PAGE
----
Monteverdi’s score, plangently performed by Tafelmusik Baroque Orchestra and The Toronto Consort under the baton of David Fallis, is the high performance engine that carries us on an exhilarating ride through these emotional scenarios that are made beautiful and somehow cheerful by the high-spirited performances of singers who can move and act, and dancers who convey intelligence in their movements.

Jeanette Zingg’s dancers move in patterns lively and quick as a tank full of tropical fish. If one had to be singled out, it would be Jeremy Naismith. The palette of vocal colours blend without exception to please the ear. Olivier Laquerre’s Ulysses is strong and warm; Carla Huhtanen as Minerva has an electric authority; Stephanie Novacek’s rounded tones reveal Penelope’s griefs as if they were inclusions held in amber; Lawrence Wiliford, as Eumaeus, the faithful retainer, is ubiquitous, flashing and lithe.

The opera is 400 years old, based on a book about 3000 years old. The production values are very today—scenes are made of shots that change constantly and quickly. A trio of characters will appear first standing together; after a few bars, they will pose themselves sitting in a cluster on the ground; a few bars later, they will be in a kneeling pose, and then standing, and then moving to cluster on stage right. And so on.

The music is even-paced, the action is slow, but the cinematic flow is quick and lively. The result is a charming elegance that is natural, but like art, a bit more golden than life itself. Stage productions of this caliber are why we have theatre—to get a bit more out of life than we can on our own. A lot more, in this case.

“The Return of Ulysses” continues October 28, 30, November 1, 2, 3. For complete details click here

Janina Fialkowska by Stanley Fefferman

Wednesday, October 24th, 2007

Tuesday, October 23, Jane Mallett Theatre. Sponsored by Music Toronto.

Fialkowska’s playing is pure song: no showy hand, head or face jive: what you get is the music. Her account of short works by Mendelssohn, Schubert and Chopin was lucid, and in every part of the flow, you get a sense of her grasp of the whole.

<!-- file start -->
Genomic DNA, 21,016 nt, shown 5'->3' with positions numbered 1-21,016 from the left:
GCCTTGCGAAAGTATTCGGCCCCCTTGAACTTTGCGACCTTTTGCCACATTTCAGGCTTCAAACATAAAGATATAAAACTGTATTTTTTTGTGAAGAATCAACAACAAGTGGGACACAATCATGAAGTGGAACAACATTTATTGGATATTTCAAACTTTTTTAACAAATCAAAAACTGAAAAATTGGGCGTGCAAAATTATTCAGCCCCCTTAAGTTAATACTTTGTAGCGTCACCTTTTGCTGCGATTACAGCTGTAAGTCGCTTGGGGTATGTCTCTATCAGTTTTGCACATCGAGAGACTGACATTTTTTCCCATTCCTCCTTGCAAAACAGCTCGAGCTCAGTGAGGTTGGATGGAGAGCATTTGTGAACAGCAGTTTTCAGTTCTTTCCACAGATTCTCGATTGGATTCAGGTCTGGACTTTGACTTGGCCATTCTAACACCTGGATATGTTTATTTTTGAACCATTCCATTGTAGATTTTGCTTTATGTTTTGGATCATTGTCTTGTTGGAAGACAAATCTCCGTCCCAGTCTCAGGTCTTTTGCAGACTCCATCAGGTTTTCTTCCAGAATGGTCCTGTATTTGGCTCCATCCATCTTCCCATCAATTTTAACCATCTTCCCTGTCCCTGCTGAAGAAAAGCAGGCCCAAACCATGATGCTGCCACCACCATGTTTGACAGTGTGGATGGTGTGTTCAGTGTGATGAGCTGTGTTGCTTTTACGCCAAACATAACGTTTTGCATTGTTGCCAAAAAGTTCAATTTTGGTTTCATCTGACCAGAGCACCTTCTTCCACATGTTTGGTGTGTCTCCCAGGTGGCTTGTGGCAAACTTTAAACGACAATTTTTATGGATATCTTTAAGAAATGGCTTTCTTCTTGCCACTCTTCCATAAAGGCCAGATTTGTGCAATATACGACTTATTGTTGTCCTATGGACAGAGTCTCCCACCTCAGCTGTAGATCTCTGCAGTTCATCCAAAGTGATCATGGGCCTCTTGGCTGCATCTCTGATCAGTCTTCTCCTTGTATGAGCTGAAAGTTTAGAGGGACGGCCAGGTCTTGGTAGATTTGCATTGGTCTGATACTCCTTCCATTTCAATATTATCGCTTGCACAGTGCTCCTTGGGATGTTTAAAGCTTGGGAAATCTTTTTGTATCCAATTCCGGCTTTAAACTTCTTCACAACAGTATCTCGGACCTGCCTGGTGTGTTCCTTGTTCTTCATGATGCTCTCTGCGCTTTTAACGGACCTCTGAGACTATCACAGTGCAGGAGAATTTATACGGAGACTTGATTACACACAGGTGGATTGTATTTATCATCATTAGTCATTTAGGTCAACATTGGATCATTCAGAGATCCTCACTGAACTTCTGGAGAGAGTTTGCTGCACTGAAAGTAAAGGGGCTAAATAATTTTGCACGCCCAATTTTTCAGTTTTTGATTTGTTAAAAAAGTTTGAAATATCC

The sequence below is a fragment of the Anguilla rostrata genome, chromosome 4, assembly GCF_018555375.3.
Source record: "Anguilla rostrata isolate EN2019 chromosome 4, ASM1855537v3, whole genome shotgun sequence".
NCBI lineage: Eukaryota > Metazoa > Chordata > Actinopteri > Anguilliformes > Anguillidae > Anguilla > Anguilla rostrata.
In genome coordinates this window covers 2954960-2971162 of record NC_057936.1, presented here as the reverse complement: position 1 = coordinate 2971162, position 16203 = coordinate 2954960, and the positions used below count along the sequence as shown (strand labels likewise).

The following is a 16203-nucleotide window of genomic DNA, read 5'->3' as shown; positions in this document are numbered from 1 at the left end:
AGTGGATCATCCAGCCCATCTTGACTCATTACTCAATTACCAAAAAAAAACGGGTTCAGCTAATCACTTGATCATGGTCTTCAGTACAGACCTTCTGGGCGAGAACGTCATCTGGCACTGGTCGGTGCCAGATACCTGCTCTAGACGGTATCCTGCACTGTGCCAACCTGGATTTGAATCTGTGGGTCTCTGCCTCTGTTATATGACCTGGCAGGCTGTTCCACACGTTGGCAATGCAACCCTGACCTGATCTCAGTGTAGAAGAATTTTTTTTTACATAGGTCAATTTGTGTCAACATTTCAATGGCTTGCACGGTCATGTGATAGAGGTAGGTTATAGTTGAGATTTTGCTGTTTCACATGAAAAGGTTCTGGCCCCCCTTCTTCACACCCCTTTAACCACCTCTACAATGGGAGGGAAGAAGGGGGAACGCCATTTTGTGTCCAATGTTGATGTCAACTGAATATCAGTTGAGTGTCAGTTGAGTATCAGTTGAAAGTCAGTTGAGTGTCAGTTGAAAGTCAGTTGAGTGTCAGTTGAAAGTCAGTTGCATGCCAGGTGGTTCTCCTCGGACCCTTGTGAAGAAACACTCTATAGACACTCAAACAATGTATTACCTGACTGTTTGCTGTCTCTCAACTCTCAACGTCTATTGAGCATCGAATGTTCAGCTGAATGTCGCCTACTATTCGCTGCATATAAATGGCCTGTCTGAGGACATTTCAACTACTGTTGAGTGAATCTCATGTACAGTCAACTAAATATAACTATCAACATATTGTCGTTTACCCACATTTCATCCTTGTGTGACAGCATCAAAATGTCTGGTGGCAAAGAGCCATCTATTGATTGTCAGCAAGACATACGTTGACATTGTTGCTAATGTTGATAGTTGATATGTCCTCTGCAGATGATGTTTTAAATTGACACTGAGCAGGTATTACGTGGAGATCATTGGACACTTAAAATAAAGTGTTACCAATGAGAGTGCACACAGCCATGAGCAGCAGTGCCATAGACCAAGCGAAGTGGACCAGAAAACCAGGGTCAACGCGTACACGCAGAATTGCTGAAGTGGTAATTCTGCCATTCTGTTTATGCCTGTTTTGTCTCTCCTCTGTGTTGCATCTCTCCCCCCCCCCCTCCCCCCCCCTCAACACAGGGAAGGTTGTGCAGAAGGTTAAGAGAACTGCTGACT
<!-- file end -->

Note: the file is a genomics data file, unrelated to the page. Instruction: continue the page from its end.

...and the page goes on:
Schubert’s “Piano Sonata in G, D. 894”(1826) is built of highly contrasted materials: lovely high register melodies that Fialkowska plays as if on a silver whistle, and dense chord textures that crash in the dark end of the register, ominously sustained by pedal, like the long reverberations of thunder.

One is tempted take this contrast of moods into a reflection on this period of Schubert’s life, when he was frustrated in his every attempt to get his work performed publicly in concert or opera hall because, as one publisher wrote him,” the public does not yet sufficiently and generally understand the peculiar… and somewhat curious procedures of your mind’s creations.” Schubert, already feeling the disease that would kill him in two more years, took this pronouncement of doom lightly. As he wrote to a friend, “I have no money at all, and altogether, things go very badly with me. I do not fret about it, and am cheerful.”

Accordingly, under the deftness of Fialkowska’s touch, the light musical line is drawn out against the louder, darker accompaniment, like the flight of a butterfly following a mountain brook through a primeval forest. A flavour of Ragtime, a musical style that also wears trouble lightly, seems to appear in the second theme of the first movement. Surprise here is tempered by the fact that Scott Joplin lifted much of his harmonic vocabulary from Schubert.

Mendelssohn’s” Four Songs Without Words”(1833), are thematically light and in a popular vein. Fialkowska’s fluid and sensitive playing brings out highly wrought drama in these songs. “Op. 38. No. 6”, written shortly before his marriage and subtitled “Duet”, has a low and midrange mellow melody working with a rolling accompaniment that is rhythmically interesting. “Op.67. No. 4 (Spinnerlied)” is a terrifically musical mimesis of what sounds like the flight of a bumblebee, but is intended to refer to the action of a spinning wheel.

Fialkowska’s devotion to Chopin is legend. Chopin’s music is passion and drama recollected in tranquility. Fialkowska’s engrossing rendition of the “Scherzo No. 1. In B Minor, Op.20.” in particular, makes vivid the alternation of dramatic and lyrical ideas, and turbulence of passion. Her keyboard runs have the sense of lovers in flight, pursued by great forces, separated from each other, seeking refuge, together. The melody of “As Time Goes By” and the film “Casablanca” come to mind, as parts of the popular modern legacy of Chopin, his life and his music, the music of great lovers caught up in great events.

New Music Concerts : “William Bolcom for Two Pianos” reviewed by Stanley Fefferman

Monday, October 22nd, 2007

Sunday, October 21, 8 pm, The Music Gallery, Toronto.

How often do you come out of a new music concert humming a tune that seems even lovelier the next morning? William Bolcom’s “Through Eden’s Gates”(1969/1994) will do you like that.

Bolcom (1938-), a one-time serialist composer in the vein of Stockhausen and Berio, a student of Milhaud and Messaien, let the 60’s revival of ‘ragtime’ get under his skin. He cross-bred it with pop, folk, Latin, late romantic salon, and ‘serious’ musical idioms, till his own musical style emerged, a music about which one writer has said, “You’re never certain what’s around the corner—but you sure as hell know when it arrives.”